For as long as man has been able to fly, people have been afraid to do so. While reservations about climbing into a World War I era biplane were more than justified, aviation safety has progressed at a pace that few could have imagined.
Over 110 years after the first powered flight, the aviation industry is the undisputed safety champion among the commuting giants – road, rail, sea, and air.
One of the primary concerns among those who are afraid of flying is the age of some aircraft in service. The concern is further exacerbated by airline and travel agency marketing that promotes how “new” a fleet is or basing ticket prices on the age of the aircraft (despite newer aircraft being far more economical).
With some commercial aircraft easily pushing the 40-year mark, it begs two crucial questions: Are old aircraft safe, and how old is too old?
The fear of old aircraft can be traced back to an incorrect assumption: That aircraft have the same lifespan as cars. This may seem like a reasonable assumption; A car, like a plane, has many moving parts that work together, is also used for transportation, and also requires regular service.
Depending on many factors, most cars have a lifespan of around 15 years, after which the vehicle slowly becomes increasingly less reliable. While reliability issues or mechanical failures in a vehicle may just be an inconvenience, they are significantly more dangerous in an aircraft.
So, what differentiates a 40-year-old car from a 40-year-old airplane?
An aircraft’s service life (the amount of time before the aircraft is retired) is determined by the aircraft’s age, the number of hours the aircraft has flown, and especially the number of flights the aircraft has performed (known as a cycle).
The definition of a “cycle” varies between aircraft types, but for commercial airliners, it is usually the number of times the aircraft was pressurized and then depressurized. In other words, if an airplane performs five one-hour flights, it will have a higher number of cycles compared to an aircraft that flies one five-hour flight.
Therefore, unlike a car where the mileage and age are the only significant contributing factors to its reliability, an aircraft’s lifespan is determined by a range of different criteria. An aircraft may be retired after ten years of service, while another aircraft may only be retired after 50 years.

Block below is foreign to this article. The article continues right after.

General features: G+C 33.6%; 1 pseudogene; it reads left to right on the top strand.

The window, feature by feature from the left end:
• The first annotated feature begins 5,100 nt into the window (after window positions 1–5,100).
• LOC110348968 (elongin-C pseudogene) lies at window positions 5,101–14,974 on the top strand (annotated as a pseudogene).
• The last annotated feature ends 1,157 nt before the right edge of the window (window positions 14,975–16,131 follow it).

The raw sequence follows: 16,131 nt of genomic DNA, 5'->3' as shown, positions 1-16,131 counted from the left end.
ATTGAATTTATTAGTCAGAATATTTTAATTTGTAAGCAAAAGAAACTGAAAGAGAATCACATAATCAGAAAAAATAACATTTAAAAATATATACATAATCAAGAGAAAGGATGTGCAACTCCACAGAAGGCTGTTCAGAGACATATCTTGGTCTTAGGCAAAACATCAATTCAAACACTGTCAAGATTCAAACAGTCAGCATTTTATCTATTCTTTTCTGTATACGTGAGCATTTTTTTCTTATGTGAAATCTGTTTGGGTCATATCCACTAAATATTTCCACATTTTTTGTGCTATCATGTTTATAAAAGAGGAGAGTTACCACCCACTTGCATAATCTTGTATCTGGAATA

The good news is, while older commercial aircraft are safe, the commercial aircraft in service today are not as old as you might think. The average age of all Boeing aircraft in service (such as the 737, 747, etc.) is 14.7 years, while the average age of all Airbus aircraft in service (such as the A320, A380, etc.) is 8.44 years.
Regarding reliability, the first significant distinction between aircraft and other machines is the regulation of maintenance.
Aircraft must adhere to strict maintenance and inspection regulations, and the engineers tasked with performing maintenance on aircraft are highly qualified.
This means that aviation authorities determine aircraft maintenance requirements, not the airlines.
Aircraft have specific hour or cycle limitations that determine when maintenance should be performed. If these limitations are exceeded, there are significant legal implications. In many cases, equipment or parts that are fully operable are replaced due to the legal requirement to do so, which greatly enhances safety.
The aviation maintenance industry is as complex and distinguished as the aviation industry itself, and the engineers, like pilots, undergo years of training and study.
How Old Is Too Old?
Aircraft are a costly investment, which means that airlines, with a few exceptions, are far more likely to keep aircraft in service for as long as possible before purchasing new airplanes.
Furthermore, aircraft (particularly newer ones) are built with upgradability in mind. An aircraft may be over 20 years old but have new avionics, engines, and cabin – unless you look closely, you may not even be able to tell how old the aircraft is.
At some point, however, it does not make economic sense to keep the aircraft in service, and the aircraft will be sold or retired.
Older commercial aircraft often find a new home at cargo airlines, where the plane’s age doesn’t have an effect on a ticket price, and fuel costs can be kept to a minimum. Purchasing second-hand aircraft is also significantly cheaper.
What About Smaller Aircraft?
Smaller turboprop aircraft, as well as small piston aircraft, tend to be less complex than large jet airliners. Due to the reduced complexity and number of moving parts, these aircraft tend to have longer lifespans.
Smaller turboprop aircraft are also used in remote areas with less-than-ideal airport conditions. These aircraft can operate in more “rugged” conditions where more complex aircraft would experience reliability issues.
Whether you board a brand-spanking-new state-of-the-art airliner or a 40-year-old turboprop, rest assured that strict regulations ensure that the aircraft will be serviceable and safe!